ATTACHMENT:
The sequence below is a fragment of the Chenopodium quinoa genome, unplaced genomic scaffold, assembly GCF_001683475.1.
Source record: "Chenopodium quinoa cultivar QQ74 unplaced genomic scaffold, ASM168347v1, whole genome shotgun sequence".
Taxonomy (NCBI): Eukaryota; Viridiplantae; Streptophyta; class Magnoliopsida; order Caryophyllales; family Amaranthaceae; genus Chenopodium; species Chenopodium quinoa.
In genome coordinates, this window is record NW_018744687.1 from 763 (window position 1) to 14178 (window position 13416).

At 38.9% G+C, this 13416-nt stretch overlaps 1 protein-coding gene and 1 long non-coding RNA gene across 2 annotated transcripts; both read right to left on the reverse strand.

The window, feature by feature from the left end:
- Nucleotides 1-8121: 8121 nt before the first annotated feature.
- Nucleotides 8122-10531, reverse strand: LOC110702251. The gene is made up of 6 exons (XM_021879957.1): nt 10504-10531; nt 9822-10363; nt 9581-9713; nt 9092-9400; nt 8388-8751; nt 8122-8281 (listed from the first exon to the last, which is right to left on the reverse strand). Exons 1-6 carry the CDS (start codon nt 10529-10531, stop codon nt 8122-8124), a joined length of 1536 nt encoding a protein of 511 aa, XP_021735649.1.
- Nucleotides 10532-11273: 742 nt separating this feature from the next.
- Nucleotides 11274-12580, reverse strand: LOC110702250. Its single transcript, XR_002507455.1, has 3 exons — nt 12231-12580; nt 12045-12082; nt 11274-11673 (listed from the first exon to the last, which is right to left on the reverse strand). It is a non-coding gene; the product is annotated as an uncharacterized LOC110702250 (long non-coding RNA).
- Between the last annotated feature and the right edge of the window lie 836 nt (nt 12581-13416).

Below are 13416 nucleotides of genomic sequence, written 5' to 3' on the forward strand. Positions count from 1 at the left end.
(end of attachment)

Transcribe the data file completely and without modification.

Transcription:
The sequence below is a fragment of the Chenopodium quinoa genome, unplaced genomic scaffold, assembly GCF_001683475.1.
Source record: "Chenopodium quinoa cultivar QQ74 unplaced genomic scaffold, ASM168347v1, whole genome shotgun sequence".
Taxonomy (NCBI): Eukaryota; Viridiplantae; Streptophyta; class Magnoliopsida; order Caryophyllales; family Amaranthaceae; genus Chenopodium; species Chenopodium quinoa.
In genome coordinates, this window is record NW_018744687.1 from 763 (window position 1) to 14178 (window position 13416).

At 38.9% G+C, this 13416-nt stretch overlaps 1 protein-coding gene and 1 long non-coding RNA gene across 2 annotated transcripts; both read right to left on the reverse strand.

The window, feature by feature from the left end:
- Nucleotides 1-8121: 8121 nt before the first annotated feature.
- Nucleotides 8122-10531, reverse strand: LOC110702251. The gene is made up of 6 exons (XM_021879957.1): nt 10504-10531; nt 9822-10363; nt 9581-9713; nt 9092-9400; nt 8388-8751; nt 8122-8281 (listed from the first exon to the last, which is right to left on the reverse strand). Exons 1-6 carry the CDS (start codon nt 10529-10531, stop codon nt 8122-8124), a joined length of 1536 nt encoding a protein of 511 aa, XP_021735649.1.
- Nucleotides 10532-11273: 742 nt separating this feature from the next.
- Nucleotides 11274-12580, reverse strand: LOC110702250. Its single transcript, XR_002507455.1, has 3 exons — nt 12231-12580; nt 12045-12082; nt 11274-11673 (listed from the first exon to the last, which is right to left on the reverse strand). It is a non-coding gene; the product is annotated as an uncharacterized LOC110702250 (long non-coding RNA).
- Between the last annotated feature and the right edge of the window lie 836 nt (nt 12581-13416).

Below are 13416 nucleotides of genomic sequence, written 5' to 3' on the forward strand. Positions count from 1 at the left end.